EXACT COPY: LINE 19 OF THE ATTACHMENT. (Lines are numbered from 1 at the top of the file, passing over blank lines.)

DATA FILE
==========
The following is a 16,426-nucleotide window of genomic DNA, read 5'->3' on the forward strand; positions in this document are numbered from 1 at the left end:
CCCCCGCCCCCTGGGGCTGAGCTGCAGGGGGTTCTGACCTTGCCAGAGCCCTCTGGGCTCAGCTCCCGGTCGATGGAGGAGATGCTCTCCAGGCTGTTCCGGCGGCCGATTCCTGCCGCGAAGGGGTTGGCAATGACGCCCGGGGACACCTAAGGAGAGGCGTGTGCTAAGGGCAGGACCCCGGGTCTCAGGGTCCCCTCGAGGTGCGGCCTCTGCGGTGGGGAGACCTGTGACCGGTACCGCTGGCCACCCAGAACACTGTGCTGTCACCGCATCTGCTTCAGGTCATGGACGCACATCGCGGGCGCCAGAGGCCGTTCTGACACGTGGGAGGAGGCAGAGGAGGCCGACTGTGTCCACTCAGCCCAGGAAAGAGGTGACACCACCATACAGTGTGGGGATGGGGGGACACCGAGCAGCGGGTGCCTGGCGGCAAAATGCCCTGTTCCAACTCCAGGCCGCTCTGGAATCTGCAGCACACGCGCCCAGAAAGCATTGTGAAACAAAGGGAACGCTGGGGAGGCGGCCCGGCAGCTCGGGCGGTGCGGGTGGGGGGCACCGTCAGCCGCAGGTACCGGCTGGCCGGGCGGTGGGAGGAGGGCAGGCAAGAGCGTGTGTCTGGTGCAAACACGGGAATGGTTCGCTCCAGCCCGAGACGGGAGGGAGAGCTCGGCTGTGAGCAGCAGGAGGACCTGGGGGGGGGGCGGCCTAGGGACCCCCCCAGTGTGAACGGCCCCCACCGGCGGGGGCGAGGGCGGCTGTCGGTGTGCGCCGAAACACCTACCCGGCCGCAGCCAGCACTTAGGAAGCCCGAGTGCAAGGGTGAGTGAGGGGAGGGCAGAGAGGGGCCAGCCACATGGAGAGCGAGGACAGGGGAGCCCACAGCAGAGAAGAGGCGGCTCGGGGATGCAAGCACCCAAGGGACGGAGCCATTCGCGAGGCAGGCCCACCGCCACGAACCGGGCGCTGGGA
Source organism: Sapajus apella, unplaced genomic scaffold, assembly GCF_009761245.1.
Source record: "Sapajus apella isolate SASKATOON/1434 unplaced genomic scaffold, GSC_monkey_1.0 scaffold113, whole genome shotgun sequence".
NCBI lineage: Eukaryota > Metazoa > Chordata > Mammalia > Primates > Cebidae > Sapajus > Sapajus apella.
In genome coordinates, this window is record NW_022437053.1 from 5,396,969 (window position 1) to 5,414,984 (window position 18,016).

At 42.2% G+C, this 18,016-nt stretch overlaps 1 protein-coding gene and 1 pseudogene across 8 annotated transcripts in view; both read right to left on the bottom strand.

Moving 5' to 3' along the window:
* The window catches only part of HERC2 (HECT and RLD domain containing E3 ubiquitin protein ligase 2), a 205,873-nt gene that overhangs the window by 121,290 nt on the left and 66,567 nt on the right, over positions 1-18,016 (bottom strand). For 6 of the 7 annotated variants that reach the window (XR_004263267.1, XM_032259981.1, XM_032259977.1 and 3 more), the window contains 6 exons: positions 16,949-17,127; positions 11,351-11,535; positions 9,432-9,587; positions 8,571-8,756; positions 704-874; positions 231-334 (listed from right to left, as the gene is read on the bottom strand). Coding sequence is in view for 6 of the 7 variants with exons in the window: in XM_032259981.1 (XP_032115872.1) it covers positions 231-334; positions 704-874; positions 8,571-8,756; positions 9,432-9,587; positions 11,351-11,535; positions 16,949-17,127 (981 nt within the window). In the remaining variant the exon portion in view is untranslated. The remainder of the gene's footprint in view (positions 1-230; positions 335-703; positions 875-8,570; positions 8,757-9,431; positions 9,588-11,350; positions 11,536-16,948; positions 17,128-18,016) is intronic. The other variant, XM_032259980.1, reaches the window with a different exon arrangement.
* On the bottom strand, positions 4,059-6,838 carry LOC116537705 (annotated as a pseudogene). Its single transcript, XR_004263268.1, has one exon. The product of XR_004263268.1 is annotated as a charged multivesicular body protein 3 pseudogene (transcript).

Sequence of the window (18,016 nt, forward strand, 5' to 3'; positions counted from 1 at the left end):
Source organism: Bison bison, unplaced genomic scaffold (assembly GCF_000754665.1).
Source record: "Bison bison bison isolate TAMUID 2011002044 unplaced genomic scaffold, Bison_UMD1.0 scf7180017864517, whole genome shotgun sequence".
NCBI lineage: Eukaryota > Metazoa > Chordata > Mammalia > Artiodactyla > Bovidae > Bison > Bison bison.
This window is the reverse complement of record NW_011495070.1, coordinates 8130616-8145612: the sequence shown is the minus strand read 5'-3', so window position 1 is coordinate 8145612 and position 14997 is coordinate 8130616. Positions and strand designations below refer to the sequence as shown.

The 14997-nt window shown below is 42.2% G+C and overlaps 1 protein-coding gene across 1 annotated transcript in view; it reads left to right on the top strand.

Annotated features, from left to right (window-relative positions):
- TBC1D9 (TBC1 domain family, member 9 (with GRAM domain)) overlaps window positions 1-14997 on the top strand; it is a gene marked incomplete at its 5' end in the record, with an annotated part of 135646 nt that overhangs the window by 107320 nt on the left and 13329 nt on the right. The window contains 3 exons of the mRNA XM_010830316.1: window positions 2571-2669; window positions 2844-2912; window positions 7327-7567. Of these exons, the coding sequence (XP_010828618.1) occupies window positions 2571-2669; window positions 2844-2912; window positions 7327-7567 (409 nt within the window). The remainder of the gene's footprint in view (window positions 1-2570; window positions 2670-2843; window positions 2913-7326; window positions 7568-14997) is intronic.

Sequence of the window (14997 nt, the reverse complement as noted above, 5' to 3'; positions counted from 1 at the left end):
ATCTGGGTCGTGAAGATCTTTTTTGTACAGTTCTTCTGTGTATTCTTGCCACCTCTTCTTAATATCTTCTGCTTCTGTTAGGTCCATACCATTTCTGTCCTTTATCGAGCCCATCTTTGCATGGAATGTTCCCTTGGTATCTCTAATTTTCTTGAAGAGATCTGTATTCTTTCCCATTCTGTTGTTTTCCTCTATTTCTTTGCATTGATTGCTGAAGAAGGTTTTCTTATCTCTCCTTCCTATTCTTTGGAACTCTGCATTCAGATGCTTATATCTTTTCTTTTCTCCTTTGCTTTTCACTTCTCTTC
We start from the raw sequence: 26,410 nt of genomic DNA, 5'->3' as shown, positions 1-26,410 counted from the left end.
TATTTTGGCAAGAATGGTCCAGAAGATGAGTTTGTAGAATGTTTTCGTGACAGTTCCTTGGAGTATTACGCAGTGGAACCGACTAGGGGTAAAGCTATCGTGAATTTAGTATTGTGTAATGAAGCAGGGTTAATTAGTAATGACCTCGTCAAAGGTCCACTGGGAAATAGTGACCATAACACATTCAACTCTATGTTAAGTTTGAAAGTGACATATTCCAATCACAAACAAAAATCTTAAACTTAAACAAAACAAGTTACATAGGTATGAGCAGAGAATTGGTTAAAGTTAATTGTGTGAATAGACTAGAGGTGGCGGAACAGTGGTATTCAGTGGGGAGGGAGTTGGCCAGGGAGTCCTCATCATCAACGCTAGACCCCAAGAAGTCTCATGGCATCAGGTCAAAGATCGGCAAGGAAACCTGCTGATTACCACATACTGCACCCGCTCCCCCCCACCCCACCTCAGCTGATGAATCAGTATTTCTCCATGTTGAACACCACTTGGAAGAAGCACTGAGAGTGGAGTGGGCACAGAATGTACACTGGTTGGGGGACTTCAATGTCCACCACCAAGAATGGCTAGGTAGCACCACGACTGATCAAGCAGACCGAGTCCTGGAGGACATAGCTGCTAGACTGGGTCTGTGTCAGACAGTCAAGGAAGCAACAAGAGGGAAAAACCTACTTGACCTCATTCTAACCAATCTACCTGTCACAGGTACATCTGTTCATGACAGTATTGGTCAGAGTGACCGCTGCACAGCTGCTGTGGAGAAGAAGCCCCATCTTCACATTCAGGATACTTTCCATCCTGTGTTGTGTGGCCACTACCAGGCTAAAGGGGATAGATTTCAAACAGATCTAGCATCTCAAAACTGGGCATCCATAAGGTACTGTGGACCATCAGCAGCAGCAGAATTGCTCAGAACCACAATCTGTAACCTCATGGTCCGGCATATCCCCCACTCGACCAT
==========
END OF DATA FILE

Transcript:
Sequence of the window (14997 nt, the reverse complement as noted above, 5' to 3'; positions counted from 1 at the left end):